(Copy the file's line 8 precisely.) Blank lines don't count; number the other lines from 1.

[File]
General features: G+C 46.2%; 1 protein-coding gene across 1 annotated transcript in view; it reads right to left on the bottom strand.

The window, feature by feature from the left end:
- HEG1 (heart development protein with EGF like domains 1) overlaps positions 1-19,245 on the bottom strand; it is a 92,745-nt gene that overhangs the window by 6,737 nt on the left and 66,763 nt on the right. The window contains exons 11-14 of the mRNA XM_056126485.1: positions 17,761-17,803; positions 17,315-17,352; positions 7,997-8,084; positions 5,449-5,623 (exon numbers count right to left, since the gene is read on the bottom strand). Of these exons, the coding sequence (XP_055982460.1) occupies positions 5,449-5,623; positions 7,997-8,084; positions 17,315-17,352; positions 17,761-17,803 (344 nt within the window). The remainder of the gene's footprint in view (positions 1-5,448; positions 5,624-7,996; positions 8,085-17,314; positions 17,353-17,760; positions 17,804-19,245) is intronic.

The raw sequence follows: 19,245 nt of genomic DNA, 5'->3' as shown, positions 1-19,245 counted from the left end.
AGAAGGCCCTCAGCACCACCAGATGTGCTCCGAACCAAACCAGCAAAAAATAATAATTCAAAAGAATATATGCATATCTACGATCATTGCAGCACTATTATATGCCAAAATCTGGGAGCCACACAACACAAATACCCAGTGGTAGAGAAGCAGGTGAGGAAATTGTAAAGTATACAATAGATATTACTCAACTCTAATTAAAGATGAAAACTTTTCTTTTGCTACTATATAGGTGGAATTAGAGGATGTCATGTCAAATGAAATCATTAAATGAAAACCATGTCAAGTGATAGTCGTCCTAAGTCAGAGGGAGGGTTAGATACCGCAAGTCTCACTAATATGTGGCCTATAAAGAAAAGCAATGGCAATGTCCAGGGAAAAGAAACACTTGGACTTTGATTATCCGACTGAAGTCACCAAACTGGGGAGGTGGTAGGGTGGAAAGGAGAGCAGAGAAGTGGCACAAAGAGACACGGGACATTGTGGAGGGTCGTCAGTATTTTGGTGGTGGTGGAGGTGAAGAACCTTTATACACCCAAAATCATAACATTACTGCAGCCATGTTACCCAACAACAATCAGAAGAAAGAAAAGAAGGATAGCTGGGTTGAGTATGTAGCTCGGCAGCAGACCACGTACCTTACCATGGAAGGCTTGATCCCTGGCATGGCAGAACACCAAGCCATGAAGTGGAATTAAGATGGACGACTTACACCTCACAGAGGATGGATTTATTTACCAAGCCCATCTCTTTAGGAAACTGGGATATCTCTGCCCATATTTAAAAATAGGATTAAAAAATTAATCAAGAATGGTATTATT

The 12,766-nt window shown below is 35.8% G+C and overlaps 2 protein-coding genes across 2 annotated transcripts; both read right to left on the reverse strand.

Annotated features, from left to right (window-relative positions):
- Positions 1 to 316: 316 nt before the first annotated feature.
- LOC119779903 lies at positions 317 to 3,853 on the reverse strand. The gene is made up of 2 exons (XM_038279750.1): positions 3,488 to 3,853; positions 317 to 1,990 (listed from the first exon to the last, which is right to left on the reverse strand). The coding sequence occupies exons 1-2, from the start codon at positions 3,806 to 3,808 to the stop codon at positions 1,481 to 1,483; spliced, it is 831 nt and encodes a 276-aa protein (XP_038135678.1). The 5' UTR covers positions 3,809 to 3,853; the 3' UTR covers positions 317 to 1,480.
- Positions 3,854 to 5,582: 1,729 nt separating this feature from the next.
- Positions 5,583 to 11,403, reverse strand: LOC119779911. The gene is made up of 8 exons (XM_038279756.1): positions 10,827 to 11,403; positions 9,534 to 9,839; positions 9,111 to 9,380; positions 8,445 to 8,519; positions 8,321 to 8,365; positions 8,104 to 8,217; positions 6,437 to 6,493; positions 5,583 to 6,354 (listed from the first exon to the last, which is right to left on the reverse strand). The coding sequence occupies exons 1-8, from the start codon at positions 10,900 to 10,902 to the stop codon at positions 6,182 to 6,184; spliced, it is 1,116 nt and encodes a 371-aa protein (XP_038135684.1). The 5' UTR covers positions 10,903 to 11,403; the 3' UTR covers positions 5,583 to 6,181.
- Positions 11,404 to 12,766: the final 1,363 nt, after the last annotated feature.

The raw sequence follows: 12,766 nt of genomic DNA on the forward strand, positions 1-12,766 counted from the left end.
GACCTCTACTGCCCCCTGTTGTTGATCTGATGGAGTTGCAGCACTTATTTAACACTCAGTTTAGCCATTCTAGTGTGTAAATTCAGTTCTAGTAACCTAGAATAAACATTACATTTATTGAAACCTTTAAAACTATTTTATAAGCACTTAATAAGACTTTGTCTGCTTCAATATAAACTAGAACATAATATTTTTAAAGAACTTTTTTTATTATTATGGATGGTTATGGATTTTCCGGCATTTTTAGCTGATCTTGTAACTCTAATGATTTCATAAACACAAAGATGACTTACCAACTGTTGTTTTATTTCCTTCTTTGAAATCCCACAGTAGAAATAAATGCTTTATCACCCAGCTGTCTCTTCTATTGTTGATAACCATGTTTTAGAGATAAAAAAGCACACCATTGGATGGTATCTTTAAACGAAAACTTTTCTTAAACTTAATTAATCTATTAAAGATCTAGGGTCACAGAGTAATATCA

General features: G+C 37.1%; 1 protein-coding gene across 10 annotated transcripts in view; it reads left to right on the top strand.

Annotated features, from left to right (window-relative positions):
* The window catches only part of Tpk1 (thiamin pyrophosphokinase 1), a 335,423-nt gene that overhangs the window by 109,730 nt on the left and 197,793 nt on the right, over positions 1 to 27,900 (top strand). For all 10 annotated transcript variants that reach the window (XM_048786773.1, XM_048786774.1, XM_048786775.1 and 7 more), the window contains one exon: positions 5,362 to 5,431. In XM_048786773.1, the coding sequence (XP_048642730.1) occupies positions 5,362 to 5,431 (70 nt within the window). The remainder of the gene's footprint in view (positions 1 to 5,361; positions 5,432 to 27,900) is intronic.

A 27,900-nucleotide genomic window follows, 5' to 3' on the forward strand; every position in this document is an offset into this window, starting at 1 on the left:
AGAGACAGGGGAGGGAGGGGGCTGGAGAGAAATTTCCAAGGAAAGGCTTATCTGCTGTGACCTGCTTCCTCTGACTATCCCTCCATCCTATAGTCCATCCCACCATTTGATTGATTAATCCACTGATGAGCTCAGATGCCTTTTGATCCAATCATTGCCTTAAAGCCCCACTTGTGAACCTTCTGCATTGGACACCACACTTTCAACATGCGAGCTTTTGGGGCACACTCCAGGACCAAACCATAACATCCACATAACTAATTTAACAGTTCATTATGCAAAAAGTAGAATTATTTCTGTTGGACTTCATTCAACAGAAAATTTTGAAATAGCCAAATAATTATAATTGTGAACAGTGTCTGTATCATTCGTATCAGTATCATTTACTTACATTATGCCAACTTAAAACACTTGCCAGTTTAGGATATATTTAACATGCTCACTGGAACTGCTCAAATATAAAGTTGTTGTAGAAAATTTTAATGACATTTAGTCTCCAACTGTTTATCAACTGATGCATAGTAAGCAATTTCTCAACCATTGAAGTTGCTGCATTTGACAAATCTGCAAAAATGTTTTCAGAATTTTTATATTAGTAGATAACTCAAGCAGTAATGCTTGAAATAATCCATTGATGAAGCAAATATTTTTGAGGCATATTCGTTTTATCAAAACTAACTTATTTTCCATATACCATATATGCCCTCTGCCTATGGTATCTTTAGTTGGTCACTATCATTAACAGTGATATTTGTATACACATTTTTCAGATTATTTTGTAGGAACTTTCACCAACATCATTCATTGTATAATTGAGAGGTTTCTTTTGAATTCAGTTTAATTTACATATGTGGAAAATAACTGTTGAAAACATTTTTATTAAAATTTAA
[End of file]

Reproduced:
- Positions 1 to 316: 316 nt before the first annotated feature.